In “Waiting for Giraffes,” we follow veterinarian Sami Khader, owner of the Qalqilya Zoo. It is the only zoo on Palestinian territory, a fact that makes running the park no picnic. When the Second Intifada (an armed uprising by the Arab population against Israel) ignited in 2001, the Qalqilya Zoo was also under fire by Israeli forces. The clatter of guns cost the local giraffe dear: the animal, in blind panic from the gunshots and explosions, ran into a pillar and died. At least that is the most heard and most likely (but not the only) story that is circulating about the death of the stately animal.
When we see Sami reminisce about that time and hear him stories about the deplorable state of the zoo at the time, we see at the same time that about fifteen years later very little has changed. The cages are still old and cramped, which means that animals are not even remotely able to display natural behavior. Sami sees that too. Hence, he throws all his heart and soul into the struggle to direct the Qalqilya Zoo towards the path of modernization. We follow the Palestinian veterinarian in a decisive period: an inspection led by the Dutchman Marjo Hoedemaker and representatives of the much more modern Jerusalem Zoo must decide whether the Qalqilya Zoo can join EAZA (the partnership of European zoos). If that succeeds, the heart’s desire of Sami and many visitors will come into the picture again: giraffes in the only zoo in Palestine.
However, director Marco de Stefanis portrays in a subtle and confrontational way that there are many political-bureaucratic bears on the road. The zoo is largely located in the so-called C-zone, which means that any change requires permission from the Israeli authorities and the Palestinian administration, which is again in a battle with Hamas. A visit by Sami and a few zookeepers to the zoo in Jerusalem shows how the relationships are: hardly any possibilities for one, a modern zoo with all welfare requirements for the other. Even more shocking is the moment when Sami gets to see images from Copenhagen. There, a healthy giraffe is killed and presented to the lions. The reason: the Scandinavian zoo wants to avoid the risk of inbreeding.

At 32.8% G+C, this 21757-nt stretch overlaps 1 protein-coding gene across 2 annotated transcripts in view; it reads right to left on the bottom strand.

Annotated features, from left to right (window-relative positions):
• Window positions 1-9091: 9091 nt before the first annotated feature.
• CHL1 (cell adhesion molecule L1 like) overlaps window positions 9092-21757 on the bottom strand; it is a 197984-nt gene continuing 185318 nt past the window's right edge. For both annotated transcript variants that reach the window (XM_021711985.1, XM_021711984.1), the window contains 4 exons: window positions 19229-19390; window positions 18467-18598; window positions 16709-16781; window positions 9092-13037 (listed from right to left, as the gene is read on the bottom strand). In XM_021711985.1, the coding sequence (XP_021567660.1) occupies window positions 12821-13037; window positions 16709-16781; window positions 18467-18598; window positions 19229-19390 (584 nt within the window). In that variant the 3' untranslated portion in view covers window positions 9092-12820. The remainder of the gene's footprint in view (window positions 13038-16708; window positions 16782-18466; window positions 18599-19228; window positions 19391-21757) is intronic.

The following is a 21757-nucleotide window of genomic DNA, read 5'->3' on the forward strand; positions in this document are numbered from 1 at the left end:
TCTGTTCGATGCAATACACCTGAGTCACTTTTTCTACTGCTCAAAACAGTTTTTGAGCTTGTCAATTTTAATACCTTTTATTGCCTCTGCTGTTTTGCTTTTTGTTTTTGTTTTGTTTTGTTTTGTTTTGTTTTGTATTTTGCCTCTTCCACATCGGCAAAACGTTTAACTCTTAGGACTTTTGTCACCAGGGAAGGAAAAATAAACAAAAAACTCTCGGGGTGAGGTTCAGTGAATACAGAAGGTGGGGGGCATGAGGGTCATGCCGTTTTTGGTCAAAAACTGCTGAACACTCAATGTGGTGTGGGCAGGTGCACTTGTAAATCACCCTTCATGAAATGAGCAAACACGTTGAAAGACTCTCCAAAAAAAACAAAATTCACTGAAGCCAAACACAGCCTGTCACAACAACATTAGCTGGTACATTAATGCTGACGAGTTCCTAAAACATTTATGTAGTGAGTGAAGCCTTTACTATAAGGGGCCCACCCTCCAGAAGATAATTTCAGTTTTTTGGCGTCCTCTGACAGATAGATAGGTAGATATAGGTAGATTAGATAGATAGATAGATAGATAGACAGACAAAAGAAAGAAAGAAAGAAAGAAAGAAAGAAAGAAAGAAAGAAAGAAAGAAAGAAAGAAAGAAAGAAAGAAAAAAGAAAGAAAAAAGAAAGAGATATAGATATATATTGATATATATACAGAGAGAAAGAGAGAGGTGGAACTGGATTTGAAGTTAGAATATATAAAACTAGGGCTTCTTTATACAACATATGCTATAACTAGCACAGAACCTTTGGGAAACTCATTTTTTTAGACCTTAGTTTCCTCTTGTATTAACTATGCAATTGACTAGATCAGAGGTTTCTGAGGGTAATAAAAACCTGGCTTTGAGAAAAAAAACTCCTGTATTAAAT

“Waiting for Giraffes” is therefore not only the story of an ailing zoo run by people who mostly get stuck in good intentions, it is also a clever allegory of the Israeli-Palestinian conflict. Like the zoo animals, the Palestinian residents of the West Bank are far from free. They are trapped in their walled-in world. Only Israel determines when and under what conditions they can leave their area of residence. In that respect, the discussion surrounding building a marine aquarium in Qalqilya Zoo is as touching as it is painful; the zoo wants to build the aquarium so that children in Qalqilya, which is only thirty kilometers from the Israeli coast but where Palestinians cannot just go, can still see some of the marine life. The longing for a giraffe expressed in the film can also be seen as a metaphor for the Palestinian desire for freedom. By the way, De Stefanis does not put that message on it very clearly. He mainly sounds between the lines and will mainly be noticed by the good listener.
What remains a bit underexposed is the role that the zoo plays in the community. Is it an important place of relaxation where people can get away from everyday problems? Or does the park leave most of the population largely cold? There are some conversations and short interviews with local residents, but they are too fragmented to really say anything about the deeper relationship between the zoo and the locals. Although Sami Khader achieves a few things for the Qalqilya Zoo through his unbridled efforts, the film as a whole is not cheerful. What is dominant is the image of a torn region, in which political reconciliation is still a long way off. And that is a shame, especially when you see that the Palestinian employees of the Qalqilya Zoo and their Israeli colleagues from Jerusalem do enter into a dialogue and are above all friendly and respectful with each other.